As many as 150,000 additional people will be caught out by the extension of higher-rate tax relief restrictions.
In his pre-budget report, Alistair Darling announced higher-rate tax relief restrictions - originally announced in April's budget - will now include employer contributions and affect those with relevant income of £130,000 and over rather than the previously announced figure of £150,000 and over.
This will effectively mean anyone with income of £130,000 or more will not receive higher-rate tax relief on their contributions.
A statement by The Treasury confirmed: "From April 2011 tax relief on pension contributions will be restricted for individuals with gross incomes of £150,000 and over, where gross income incorporates all pension contributions, including the value of any benefit funded by, or eventually funded by, an individual's employer.
"Tax relief will gradually be tapered away so that above £180,000 it is worth 20%, the same rate received by a basic-rate income taxpayer. To provide more certainty for individuals around whether they are affected, and to reduce administrative burdens for schemes, this will be subject to an income floor at £130,000 of pre-tax income (excluding the value of any employer pension contributions)."
Standard Life senior pensions policy manager Andrew Tully said the extension of the restrictions was a "disappointing" - and could mean as many as 150,000 additional people would be affected.
He said: "This is a very disappointing move, further breaking the long-standing principle that an individual receives tax relief on their pension contributions at their highest marginal rate.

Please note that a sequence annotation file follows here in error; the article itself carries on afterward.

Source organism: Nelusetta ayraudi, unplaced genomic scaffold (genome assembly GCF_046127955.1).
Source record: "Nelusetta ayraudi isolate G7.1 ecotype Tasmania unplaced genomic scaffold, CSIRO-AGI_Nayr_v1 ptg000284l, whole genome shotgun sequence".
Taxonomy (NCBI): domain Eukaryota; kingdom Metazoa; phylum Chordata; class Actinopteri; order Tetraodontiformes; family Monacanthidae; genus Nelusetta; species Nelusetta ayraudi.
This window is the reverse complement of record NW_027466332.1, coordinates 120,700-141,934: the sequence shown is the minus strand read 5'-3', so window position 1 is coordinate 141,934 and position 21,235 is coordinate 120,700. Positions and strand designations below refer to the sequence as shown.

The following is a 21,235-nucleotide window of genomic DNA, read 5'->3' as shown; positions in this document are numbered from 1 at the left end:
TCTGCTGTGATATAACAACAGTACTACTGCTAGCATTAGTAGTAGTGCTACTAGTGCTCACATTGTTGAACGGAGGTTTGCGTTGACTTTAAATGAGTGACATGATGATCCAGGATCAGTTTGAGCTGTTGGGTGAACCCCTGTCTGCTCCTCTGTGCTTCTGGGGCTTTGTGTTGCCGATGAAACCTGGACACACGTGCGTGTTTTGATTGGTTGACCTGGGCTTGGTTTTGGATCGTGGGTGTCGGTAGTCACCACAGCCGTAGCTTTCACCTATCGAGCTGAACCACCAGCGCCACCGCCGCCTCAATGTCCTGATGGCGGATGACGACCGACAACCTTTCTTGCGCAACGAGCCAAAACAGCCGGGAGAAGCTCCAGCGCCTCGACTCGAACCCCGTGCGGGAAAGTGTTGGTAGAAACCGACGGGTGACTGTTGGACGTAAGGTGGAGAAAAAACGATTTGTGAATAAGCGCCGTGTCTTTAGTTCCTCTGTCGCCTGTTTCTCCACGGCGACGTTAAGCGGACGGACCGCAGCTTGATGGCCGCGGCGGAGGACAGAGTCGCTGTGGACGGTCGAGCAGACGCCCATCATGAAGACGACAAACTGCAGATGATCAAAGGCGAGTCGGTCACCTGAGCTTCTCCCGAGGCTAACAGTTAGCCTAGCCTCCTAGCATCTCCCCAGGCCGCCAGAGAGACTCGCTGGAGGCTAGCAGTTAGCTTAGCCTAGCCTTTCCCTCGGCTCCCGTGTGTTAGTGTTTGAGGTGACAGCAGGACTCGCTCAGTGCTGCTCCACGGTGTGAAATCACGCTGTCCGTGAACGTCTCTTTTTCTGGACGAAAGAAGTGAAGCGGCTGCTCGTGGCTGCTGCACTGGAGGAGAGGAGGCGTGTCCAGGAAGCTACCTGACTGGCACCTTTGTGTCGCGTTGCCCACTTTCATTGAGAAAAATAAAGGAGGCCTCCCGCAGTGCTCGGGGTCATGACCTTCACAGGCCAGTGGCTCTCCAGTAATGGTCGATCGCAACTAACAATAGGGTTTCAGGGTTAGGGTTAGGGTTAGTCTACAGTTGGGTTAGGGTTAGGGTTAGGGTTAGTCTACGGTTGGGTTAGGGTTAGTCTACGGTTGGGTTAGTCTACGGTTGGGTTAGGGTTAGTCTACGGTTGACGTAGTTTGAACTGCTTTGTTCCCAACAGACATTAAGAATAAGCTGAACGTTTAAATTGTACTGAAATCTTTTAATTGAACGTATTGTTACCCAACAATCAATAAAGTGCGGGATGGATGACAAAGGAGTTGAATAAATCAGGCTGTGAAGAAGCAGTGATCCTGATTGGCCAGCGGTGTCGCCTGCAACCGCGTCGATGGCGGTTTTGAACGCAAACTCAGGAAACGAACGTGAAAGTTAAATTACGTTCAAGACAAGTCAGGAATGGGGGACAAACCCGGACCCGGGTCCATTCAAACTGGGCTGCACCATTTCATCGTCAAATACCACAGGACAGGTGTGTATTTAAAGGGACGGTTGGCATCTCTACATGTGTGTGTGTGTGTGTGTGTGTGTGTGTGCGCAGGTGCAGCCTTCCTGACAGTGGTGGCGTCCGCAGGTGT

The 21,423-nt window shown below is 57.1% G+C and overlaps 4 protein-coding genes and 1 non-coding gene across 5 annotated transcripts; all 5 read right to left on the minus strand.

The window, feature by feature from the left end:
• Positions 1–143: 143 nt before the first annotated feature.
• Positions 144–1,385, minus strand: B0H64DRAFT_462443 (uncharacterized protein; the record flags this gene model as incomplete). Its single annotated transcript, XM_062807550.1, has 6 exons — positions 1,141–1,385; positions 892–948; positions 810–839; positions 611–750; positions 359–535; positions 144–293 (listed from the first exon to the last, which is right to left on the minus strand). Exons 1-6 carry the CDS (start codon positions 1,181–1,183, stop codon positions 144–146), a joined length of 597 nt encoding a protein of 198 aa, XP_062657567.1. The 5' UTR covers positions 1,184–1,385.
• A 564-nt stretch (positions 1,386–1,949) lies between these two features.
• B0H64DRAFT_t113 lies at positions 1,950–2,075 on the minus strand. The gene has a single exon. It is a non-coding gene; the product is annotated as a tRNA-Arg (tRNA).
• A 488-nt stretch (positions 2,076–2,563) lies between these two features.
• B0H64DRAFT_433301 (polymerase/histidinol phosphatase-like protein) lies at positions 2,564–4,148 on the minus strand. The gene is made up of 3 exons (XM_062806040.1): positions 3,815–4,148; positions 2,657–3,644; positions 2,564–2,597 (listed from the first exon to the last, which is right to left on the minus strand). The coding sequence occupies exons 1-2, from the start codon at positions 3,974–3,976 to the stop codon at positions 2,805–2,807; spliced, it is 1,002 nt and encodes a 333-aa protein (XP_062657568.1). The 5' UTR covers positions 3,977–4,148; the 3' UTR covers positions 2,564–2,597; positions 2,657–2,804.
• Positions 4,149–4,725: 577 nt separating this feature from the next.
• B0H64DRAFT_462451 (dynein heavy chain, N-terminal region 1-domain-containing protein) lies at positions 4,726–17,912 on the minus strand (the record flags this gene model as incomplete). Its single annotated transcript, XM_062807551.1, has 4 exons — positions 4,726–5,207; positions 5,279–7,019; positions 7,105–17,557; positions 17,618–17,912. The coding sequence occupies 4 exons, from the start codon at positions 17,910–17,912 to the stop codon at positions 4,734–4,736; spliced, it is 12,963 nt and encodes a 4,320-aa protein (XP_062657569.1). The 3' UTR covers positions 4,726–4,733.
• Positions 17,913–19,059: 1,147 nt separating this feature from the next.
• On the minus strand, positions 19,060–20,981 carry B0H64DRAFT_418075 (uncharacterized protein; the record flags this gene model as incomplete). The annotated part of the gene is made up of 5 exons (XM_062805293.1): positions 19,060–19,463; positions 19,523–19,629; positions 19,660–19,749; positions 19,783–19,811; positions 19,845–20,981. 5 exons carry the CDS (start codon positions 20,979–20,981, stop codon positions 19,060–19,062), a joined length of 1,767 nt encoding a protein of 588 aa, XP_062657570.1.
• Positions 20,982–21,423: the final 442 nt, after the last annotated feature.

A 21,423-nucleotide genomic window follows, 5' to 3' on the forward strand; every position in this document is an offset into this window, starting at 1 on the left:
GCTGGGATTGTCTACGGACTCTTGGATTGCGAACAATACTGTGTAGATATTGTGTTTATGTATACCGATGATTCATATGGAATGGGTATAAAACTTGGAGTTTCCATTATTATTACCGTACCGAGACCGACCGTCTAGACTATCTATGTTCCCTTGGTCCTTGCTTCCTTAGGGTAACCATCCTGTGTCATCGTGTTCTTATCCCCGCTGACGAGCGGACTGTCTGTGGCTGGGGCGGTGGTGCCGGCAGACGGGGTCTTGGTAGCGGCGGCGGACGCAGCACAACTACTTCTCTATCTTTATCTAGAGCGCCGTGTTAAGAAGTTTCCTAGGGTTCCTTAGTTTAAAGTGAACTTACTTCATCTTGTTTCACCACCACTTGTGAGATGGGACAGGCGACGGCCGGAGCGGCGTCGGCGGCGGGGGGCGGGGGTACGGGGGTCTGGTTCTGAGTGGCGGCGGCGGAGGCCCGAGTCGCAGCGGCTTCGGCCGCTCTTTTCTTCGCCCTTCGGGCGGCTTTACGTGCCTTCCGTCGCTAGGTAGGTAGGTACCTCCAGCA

"Continuous changes to pension tax rules do nothing to encourage saving, and we urge the Government not to proceed with this move. We need clear, simple rules for the long-term to encourage more people to save and help address chronic under-saving in the UK."
Hewitt Associates principal consultant Martin Bird thought around 70,000 additional individuals would be caught by the new salary definition moving from £150k to £130k.
He said: "This measure means that more people will be caught, while there will also be more uncertainty as we won't know how the rules will interact with other areas of pensions taxation, and there will be yet more complication in the system.
"The government is introducing more obligations on employers, scheme administrators and trustees, all of which will add to the costs of running schemes. Once again, pensions "simplification" is right out of the window."
Towers Perrin head of pensions Mark Duke agreed: "To hit the Government's tax gathering target, it has been decided to increase the affected group by around 30%. This has been achieved by counting company pension contributions as income when testing whether someone has breached the £150,000 per annum threshold."
He added: "The pensions tax regime is set to become an administrative quagmire. Employees with higher incomes and pension plans will be confronted with a plethora of new rules as they try to work out whether and what extra tax is due.
"The pension changes are part of an unshakeable policy goal to collect more tax from the better off. Lobbying efforts must now focus on damage limitation by trying to make the new rules workable."
The government has also launched a formal consultation on the implementation of the restrictions.
The consultation will run for 12 weeks until March 3, 2010 and will allow core legislation to be in place ahead of implementation in 2011, providing certainty for those affected.
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